image file: d3py01008b-f3.tif
Fig. 3 Degradation of PBA-DSDA gels by 25 mg mL−1 DTT solution in DMF. Left: Mass loss % referenced to original mass of dry gel sample before degradation. 100% mass loss corresponds to macroscopic degradation of gel to soluble fragments. Right: GPC traces of soluble fragments from fully degraded PBA-DSDA RAFT networks.
Table 2 Degradation results for PBA-DSDA networks synthesised by RAFT and FRP
Polymerisation method Mol% crosslinkera Macroscopic degradationb Mass lossc (%) M n[thin space (1/6-em)]d (g mol−1) Đ
a PBA-HDDA networks showed <1% mass loss for all samples. b Determined visually-macroscopic degradation successful when no solids remained after degradation. c Measured gravimetrically by washing and drying remaining solids after degradation. % mass loss = (mdrymdry,deg)/mdry × 100%. When full macroscopic degradation was observed, the mass loss was assumed to be 100%. d Measured by GPC; no GPC trace observed for partially degraded samples.
RAFT 2% DSDA Yes 100 14[thin space (1/6-em)]700 1.09
4% DSDA Yes 100 14[thin space (1/6-em)]000 1.10
FRP 2% DSDA No 18 ± 0.4
4% DSDA No 9 ± 0.8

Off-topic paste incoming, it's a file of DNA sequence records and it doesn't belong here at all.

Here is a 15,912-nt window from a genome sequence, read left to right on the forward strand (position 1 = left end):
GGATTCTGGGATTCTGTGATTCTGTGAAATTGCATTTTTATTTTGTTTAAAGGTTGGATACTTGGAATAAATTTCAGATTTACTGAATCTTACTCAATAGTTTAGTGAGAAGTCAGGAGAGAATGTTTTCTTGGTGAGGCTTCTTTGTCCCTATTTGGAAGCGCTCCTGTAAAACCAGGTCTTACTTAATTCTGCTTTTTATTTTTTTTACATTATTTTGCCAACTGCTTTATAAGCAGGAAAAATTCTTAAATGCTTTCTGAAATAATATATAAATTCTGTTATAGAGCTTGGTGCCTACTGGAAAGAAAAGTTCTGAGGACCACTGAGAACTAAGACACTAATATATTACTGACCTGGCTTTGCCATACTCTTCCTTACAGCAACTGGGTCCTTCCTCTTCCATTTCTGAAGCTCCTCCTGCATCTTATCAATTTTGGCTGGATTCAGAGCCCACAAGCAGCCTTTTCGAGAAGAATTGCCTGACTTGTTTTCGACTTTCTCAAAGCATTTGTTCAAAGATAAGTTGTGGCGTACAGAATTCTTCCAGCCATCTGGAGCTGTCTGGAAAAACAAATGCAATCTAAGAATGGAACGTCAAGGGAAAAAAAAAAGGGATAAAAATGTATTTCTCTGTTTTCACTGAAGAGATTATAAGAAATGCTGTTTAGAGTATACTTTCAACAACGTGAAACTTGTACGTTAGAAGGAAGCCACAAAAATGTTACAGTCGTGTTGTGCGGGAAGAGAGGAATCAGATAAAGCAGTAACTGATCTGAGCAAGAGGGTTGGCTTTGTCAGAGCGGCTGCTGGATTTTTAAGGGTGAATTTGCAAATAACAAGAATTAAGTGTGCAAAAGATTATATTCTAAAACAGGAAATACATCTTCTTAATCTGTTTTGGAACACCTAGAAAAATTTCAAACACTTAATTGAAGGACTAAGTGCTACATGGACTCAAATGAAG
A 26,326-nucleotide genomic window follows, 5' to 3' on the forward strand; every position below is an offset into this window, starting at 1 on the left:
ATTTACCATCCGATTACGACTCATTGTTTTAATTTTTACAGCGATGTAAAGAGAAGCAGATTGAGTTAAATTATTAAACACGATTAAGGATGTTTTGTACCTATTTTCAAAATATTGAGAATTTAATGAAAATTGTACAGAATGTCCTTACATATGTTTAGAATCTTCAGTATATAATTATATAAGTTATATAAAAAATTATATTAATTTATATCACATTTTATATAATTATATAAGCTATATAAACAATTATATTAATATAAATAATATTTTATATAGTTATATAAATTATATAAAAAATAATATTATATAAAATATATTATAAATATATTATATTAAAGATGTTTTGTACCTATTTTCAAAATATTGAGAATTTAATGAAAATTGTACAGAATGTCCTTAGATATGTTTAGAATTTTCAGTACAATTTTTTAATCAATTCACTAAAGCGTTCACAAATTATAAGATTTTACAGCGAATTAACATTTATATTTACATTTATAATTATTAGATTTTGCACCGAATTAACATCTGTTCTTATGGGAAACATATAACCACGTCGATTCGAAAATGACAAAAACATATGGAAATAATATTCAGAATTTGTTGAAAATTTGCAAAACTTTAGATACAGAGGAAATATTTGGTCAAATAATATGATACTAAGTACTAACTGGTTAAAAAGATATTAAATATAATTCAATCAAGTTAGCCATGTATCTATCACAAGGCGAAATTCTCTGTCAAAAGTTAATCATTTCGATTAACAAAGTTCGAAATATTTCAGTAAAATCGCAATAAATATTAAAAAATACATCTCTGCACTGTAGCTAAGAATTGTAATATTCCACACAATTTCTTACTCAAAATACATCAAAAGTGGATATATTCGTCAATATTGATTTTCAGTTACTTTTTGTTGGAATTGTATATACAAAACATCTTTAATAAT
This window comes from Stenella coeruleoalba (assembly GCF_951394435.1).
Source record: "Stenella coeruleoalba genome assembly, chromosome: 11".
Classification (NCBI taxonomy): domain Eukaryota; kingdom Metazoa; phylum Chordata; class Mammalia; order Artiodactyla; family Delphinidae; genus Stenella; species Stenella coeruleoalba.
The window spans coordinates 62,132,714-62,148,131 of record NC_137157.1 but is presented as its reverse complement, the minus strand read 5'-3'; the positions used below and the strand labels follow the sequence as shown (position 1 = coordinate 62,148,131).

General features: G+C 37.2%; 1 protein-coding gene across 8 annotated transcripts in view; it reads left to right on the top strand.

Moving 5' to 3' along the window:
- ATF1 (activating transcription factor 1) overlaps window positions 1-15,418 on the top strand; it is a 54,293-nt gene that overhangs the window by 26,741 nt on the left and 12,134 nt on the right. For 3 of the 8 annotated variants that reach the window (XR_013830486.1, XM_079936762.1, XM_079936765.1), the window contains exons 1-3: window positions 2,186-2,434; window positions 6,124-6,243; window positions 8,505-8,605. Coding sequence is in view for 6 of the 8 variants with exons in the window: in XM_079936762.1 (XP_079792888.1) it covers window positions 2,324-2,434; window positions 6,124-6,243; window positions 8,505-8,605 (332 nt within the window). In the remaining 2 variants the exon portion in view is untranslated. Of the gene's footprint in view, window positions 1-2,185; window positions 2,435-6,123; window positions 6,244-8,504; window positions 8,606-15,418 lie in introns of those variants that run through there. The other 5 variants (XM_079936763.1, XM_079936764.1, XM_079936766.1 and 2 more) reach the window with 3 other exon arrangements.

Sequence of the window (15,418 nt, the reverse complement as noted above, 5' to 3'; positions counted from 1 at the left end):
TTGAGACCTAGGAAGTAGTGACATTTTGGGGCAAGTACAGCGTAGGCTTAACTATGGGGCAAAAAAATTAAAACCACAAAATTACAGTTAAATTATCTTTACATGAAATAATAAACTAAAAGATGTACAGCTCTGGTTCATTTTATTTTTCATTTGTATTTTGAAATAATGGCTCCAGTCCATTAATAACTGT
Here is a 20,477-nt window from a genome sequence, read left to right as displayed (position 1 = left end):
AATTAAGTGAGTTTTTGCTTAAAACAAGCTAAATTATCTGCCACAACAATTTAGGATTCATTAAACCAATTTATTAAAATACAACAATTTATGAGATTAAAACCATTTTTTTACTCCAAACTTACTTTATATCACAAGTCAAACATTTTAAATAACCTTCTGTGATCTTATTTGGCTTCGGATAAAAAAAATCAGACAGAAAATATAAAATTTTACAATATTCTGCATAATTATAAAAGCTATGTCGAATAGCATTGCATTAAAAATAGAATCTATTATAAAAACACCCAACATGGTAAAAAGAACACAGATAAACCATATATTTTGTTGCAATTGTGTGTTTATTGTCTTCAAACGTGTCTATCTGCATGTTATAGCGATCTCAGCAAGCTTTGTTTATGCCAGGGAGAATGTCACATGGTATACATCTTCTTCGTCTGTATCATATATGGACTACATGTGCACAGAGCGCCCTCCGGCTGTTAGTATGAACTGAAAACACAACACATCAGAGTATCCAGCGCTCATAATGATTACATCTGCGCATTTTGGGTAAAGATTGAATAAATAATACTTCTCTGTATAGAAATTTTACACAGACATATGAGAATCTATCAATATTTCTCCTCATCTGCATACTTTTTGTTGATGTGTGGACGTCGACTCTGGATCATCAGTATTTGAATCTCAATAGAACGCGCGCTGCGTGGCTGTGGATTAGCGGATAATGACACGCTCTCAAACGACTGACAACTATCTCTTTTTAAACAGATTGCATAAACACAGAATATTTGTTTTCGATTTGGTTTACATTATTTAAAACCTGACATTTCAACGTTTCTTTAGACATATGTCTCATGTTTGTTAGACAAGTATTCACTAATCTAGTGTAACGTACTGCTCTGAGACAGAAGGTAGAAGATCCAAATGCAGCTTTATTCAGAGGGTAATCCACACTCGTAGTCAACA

As the gels synthesised by RAFT fully degraded at both crosslink densities, the solutions containing the degraded fragments were analysed by GPC. The fragments of both samples had very similar molecular weights and dispersity, around 14[thin space (1/6-em)]000 g mol−1 with Đ ≈ 1.10, which is consistent with a targeted DP of 100 (i.e, Mn,theo at full conversion = 13[thin space (1/6-em)]200 g mol−1). As the cleavable units were located in the crosslinks, the degraded fragments were structurally very similar to linear PBA chains synthesised by RAFT with no crosslinker present, which had a Mn of 13[thin space (1/6-em)]500 g mol−1 and a Đ = 1.14 (Fig. S4). This confirms that the structure of networks synthesised by RAFT are highly uniform, in line with previously published results.15,20

Synthesis of PBA-DOT gels by RAFT